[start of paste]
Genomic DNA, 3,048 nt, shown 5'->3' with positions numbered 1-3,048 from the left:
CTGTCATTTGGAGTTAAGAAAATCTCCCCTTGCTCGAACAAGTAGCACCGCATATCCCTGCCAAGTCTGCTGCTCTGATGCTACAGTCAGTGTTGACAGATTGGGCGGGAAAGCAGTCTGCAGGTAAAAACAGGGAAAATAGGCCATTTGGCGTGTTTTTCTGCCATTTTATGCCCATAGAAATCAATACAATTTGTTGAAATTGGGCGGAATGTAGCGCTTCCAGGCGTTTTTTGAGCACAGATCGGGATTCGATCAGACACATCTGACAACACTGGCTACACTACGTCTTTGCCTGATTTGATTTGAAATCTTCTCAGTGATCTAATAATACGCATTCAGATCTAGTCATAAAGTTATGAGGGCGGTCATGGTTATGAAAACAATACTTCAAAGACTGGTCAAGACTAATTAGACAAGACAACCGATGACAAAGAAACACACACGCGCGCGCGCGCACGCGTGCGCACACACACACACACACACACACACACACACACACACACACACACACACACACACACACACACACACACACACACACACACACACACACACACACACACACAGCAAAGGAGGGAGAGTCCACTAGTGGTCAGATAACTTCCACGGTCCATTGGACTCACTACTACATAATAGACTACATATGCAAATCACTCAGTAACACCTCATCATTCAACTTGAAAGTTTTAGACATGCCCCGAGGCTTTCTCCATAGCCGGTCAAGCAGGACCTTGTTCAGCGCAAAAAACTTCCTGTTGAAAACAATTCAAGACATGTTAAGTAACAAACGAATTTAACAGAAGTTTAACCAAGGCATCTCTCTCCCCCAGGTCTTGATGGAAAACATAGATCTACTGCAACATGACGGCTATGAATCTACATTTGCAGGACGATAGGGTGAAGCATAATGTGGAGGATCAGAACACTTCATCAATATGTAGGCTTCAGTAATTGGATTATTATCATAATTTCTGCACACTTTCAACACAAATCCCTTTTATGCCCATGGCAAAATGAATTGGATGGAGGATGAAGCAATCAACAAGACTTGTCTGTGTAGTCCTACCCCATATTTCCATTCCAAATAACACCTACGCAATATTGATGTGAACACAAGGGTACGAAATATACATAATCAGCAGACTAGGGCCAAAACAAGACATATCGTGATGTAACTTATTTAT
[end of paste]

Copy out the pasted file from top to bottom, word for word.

Genomic DNA, 3,048 nt, shown 5'->3' with positions numbered 1-3,048 from the left:
CTGTCATTTGGAGTTAAGAAAATCTCCCCTTGCTCGAACAAGTAGCACCGCATATCCCTGCCAAGTCTGCTGCTCTGATGCTACAGTCAGTGTTGACAGATTGGGCGGGAAAGCAGTCTGCAGGTAAAAACAGGGAAAATAGGCCATTTGGCGTGTTTTTCTGCCATTTTATGCCCATAGAAATCAATACAATTTGTTGAAATTGGGCGGAATGTAGCGCTTCCAGGCGTTTTTTGAGCACAGATCGGGATTCGATCAGACACATCTGACAACACTGGCTACACTACGTCTTTGCCTGATTTGATTTGAAATCTTCTCAGTGATCTAATAATACGCATTCAGATCTAGTCATAAAGTTATGAGGGCGGTCATGGTTATGAAAACAATACTTCAAAGACTGGTCAAGACTAATTAGACAAGACAACCGATGACAAAGAAACACACACGCGCGCGCGCGCACGCGTGCGCACACACACACACACACACACACACACACACACACACACACACACACACACACACACACACACACACACACACACACACACACACACACACACACACACACAGCAAAGGAGGGAGAGTCCACTAGTGGTCAGATAACTTCCACGGTCCATTGGACTCACTACTACATAATAGACTACATATGCAAATCACTCAGTAACACCTCATCATTCAACTTGAAAGTTTTAGACATGCCCCGAGGCTTTCTCCATAGCCGGTCAAGCAGGACCTTGTTCAGCGCAAAAAACTTCCTGTTGAAAACAATTCAAGACATGTTAAGTAACAAACGAATTTAACAGAAGTTTAACCAAGGCATCTCTCTCCCCCAGGTCTTGATGGAAAACATAGATCTACTGCAACATGACGGCTATGAATCTACATTTGCAGGACGATAGGGTGAAGCATAATGTGGAGGATCAGAACACTTCATCAATATGTAGGCTTCAGTAATTGGATTATTATCATAATTTCTGCACACTTTCAACACAAATCCCTTTTATGCCCATGGCAAAATGAATTGGATGGAGGATGAAGCAATCAACAAGACTTGTCTGTGTAGTCCTACCCCATATTTCCATTCCAAATAACACCTACGCAATATTGATGTGAACACAAGGGTACGAAATATACATAATCAGCAGACTAGGGCCAAAACAAGACATATCGTGATGTAACTTATTTAT